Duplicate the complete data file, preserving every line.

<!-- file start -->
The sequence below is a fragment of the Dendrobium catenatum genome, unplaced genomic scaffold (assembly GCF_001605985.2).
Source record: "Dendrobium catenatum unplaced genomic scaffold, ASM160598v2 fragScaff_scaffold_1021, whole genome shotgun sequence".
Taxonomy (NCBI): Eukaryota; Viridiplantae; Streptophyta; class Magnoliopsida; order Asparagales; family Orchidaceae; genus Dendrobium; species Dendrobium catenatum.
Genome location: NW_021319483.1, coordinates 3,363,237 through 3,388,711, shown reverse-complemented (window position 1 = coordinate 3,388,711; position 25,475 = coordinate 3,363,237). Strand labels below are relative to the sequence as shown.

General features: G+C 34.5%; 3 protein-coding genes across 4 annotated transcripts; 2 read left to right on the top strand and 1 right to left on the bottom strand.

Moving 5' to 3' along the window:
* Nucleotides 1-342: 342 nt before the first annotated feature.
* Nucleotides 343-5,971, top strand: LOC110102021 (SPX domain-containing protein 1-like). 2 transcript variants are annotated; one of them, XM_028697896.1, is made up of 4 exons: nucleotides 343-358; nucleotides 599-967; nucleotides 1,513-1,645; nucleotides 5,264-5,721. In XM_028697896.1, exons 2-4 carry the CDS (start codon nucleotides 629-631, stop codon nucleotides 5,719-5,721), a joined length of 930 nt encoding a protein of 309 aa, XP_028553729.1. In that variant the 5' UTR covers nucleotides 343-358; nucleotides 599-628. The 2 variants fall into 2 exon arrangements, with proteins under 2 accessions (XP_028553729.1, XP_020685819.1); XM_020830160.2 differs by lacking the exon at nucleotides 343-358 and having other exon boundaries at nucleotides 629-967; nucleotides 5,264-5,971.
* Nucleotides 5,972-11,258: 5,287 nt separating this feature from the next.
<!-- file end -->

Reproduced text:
The sequence below is a fragment of the Dendrobium catenatum genome, unplaced genomic scaffold (assembly GCF_001605985.2).
Source record: "Dendrobium catenatum unplaced genomic scaffold, ASM160598v2 fragScaff_scaffold_1021, whole genome shotgun sequence".
Taxonomy (NCBI): Eukaryota; Viridiplantae; Streptophyta; class Magnoliopsida; order Asparagales; family Orchidaceae; genus Dendrobium; species Dendrobium catenatum.
Genome location: NW_021319483.1, coordinates 3,363,237 through 3,388,711, shown reverse-complemented (window position 1 = coordinate 3,388,711; position 25,475 = coordinate 3,363,237). Strand labels below are relative to the sequence as shown.

General features: G+C 34.5%; 3 protein-coding genes across 4 annotated transcripts; 2 read left to right on the top strand and 1 right to left on the bottom strand.

Moving 5' to 3' along the window:
* Nucleotides 1-342: 342 nt before the first annotated feature.
* Nucleotides 343-5,971, top strand: LOC110102021 (SPX domain-containing protein 1-like). 2 transcript variants are annotated; one of them, XM_028697896.1, is made up of 4 exons: nucleotides 343-358; nucleotides 599-967; nucleotides 1,513-1,645; nucleotides 5,264-5,721. In XM_028697896.1, exons 2-4 carry the CDS (start codon nucleotides 629-631, stop codon nucleotides 5,719-5,721), a joined length of 930 nt encoding a protein of 309 aa, XP_028553729.1. In that variant the 5' UTR covers nucleotides 343-358; nucleotides 599-628. The 2 variants fall into 2 exon arrangements, with proteins under 2 accessions (XP_028553729.1, XP_020685819.1); XM_020830160.2 differs by lacking the exon at nucleotides 343-358 and having other exon boundaries at nucleotides 629-967; nucleotides 5,264-5,971.
* Nucleotides 5,972-11,258: 5,287 nt separating this feature from the next.